API: Study Shows Canadian Oil Sands a Boon to US Economy
The economic impact of oil sands development in neighboring Canada is a boon for the U.S. economy and is expected to lead to the creation of more than 342,000 new U.S. jobs between 2011 and 2015, a new study by the Canadian Energy Research Institute (CERI) finds.
The study, entitled "Canada's Oil Sands and Economic Impact on the USA," said greater production of Canadian oil sands would stimulate economic activity in both countries. As oil sands production and investment in Canada rises, demand for U.S. goods and services increases significantly, adding an estimated $34 billion to U.S. gross domestic product in 2015 and $42.2 billion in 2025. Canada is the largest trading partner of the United States.
"Oil sands reserves play an increasingly important role in the economic evelopment of Alberta, Canada and the United States," CERI said in its study. "What is often not clearly understood is that the large investment in the oil sands industry contributes to increased economic activity in the rest of North America by stimulating demand for goods and services across a wide range of industries."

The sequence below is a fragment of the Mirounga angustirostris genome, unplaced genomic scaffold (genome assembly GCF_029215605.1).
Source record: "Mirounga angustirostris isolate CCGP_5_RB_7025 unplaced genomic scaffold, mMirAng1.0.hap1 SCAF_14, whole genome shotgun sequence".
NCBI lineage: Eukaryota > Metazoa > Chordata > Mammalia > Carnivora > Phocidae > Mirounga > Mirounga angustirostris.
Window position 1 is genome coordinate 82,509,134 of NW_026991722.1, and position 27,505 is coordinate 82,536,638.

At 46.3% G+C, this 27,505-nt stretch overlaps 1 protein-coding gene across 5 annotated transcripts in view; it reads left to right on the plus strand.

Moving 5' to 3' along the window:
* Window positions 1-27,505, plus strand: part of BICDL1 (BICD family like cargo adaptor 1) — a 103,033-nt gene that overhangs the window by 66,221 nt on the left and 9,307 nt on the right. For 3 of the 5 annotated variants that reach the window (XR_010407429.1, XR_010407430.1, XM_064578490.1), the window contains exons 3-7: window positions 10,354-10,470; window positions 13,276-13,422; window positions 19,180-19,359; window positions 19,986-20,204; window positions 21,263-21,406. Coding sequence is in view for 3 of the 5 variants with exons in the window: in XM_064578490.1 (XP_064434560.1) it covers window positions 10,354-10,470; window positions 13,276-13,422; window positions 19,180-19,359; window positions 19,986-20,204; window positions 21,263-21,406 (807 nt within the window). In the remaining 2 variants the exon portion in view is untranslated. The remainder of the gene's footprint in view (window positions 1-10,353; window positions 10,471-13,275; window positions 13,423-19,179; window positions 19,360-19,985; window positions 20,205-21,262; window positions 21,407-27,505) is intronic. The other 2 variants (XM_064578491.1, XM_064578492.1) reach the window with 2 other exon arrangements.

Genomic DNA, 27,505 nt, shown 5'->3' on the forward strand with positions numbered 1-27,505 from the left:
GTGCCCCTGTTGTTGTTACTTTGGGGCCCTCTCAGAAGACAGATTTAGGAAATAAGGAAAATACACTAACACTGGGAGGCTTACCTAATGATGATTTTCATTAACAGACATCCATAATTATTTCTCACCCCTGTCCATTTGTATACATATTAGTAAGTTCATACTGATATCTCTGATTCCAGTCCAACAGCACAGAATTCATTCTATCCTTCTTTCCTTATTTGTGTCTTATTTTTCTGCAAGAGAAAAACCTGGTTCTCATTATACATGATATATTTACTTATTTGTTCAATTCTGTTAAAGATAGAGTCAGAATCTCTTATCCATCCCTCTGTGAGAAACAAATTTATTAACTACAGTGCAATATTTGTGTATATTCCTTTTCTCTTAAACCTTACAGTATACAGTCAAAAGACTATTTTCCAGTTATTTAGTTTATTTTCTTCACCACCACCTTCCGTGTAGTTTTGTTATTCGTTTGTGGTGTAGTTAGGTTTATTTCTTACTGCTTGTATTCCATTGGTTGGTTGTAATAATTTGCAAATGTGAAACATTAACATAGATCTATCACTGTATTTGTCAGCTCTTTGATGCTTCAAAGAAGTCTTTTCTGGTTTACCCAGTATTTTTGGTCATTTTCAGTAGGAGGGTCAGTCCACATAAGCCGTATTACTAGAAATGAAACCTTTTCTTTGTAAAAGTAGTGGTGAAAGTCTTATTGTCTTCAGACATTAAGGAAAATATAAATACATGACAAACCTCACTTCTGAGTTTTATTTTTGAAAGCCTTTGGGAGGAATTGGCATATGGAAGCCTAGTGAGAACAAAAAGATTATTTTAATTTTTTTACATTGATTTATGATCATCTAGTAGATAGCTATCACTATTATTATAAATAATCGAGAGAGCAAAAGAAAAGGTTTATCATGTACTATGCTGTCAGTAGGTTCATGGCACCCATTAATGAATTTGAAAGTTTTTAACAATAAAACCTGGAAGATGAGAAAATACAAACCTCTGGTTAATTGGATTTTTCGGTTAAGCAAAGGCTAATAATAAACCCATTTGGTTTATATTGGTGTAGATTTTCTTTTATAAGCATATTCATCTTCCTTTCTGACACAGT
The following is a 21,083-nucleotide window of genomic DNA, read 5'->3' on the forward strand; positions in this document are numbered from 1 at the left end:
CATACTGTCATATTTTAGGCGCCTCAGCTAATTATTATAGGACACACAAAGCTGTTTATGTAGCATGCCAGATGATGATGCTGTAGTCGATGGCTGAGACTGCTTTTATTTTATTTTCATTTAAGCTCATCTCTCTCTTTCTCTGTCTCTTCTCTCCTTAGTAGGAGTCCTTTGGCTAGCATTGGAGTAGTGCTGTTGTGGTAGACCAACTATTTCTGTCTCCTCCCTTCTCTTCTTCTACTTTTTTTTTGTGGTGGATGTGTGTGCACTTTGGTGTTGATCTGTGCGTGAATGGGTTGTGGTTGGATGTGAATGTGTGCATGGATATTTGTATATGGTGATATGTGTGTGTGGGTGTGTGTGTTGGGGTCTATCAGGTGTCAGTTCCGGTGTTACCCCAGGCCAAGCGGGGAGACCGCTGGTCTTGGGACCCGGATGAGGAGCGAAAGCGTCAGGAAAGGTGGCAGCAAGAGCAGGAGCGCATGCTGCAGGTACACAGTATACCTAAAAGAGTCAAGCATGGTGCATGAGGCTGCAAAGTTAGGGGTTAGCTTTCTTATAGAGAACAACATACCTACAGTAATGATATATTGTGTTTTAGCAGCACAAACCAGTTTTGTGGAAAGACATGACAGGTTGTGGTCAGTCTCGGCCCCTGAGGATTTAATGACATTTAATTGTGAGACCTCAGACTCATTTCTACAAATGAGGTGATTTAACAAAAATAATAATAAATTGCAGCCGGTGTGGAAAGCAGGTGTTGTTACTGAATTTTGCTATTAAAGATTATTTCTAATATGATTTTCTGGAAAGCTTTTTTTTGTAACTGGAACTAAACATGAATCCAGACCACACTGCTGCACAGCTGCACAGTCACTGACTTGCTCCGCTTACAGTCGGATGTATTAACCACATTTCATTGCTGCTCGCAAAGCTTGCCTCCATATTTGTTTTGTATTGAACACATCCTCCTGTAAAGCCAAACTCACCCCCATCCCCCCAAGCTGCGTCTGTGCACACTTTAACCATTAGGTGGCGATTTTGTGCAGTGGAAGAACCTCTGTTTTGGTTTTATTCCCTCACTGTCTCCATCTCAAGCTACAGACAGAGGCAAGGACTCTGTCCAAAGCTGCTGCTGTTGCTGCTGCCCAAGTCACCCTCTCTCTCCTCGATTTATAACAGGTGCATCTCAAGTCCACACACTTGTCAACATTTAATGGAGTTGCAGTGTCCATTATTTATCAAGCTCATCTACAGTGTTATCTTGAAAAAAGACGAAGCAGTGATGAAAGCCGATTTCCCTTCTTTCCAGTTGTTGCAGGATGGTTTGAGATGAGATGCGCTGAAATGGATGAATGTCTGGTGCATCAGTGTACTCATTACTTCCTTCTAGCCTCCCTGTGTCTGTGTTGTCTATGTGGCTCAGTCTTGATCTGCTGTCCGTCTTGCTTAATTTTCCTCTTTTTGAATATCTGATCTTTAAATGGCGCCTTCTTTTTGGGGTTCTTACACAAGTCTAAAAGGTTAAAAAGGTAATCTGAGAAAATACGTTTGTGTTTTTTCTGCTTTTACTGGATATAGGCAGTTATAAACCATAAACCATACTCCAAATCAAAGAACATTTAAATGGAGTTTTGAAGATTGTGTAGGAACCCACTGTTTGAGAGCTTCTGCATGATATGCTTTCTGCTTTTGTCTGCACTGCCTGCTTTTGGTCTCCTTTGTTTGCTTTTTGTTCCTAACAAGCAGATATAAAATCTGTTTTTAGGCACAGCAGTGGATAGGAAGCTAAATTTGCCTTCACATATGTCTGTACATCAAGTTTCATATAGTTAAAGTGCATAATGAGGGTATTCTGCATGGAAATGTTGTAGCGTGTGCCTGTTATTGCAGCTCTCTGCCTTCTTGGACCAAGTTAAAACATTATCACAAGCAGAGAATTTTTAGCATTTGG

"Clearly Canadian oil sands development is a win-win for both Canada and the United States," said API President Jack Gerard. "Not only is greater oil sands production crucial for U.S. energy security, it also supports thousands of American jobs and is a major contributor to our nation's economic growth."
In the study commissioned by API, CERI based its assumptions on oil sands output rising from about 1.4 million barrels a day to around 4 million barrels a day in 2025. It estimated annual capital investment and operating costs needed to achieve this output -- about $25 billion in new investment and $7 billion in operating costs in the peak year of 2015 -- and then estimated the economic impact to Canadian and U.S. economies.
According to the study by CERI, a non-profit Canadian energy and environmental research institute, the benefits of oil sands development are broadly shared across many U.S. industry sectors and regions.
Canada is by far the biggest supplier of imported oil and natural gas to the United States. Companies are investing huge sums to expand U.S. refineries and build new infrastructure to transport the Canadian oil into the United States.
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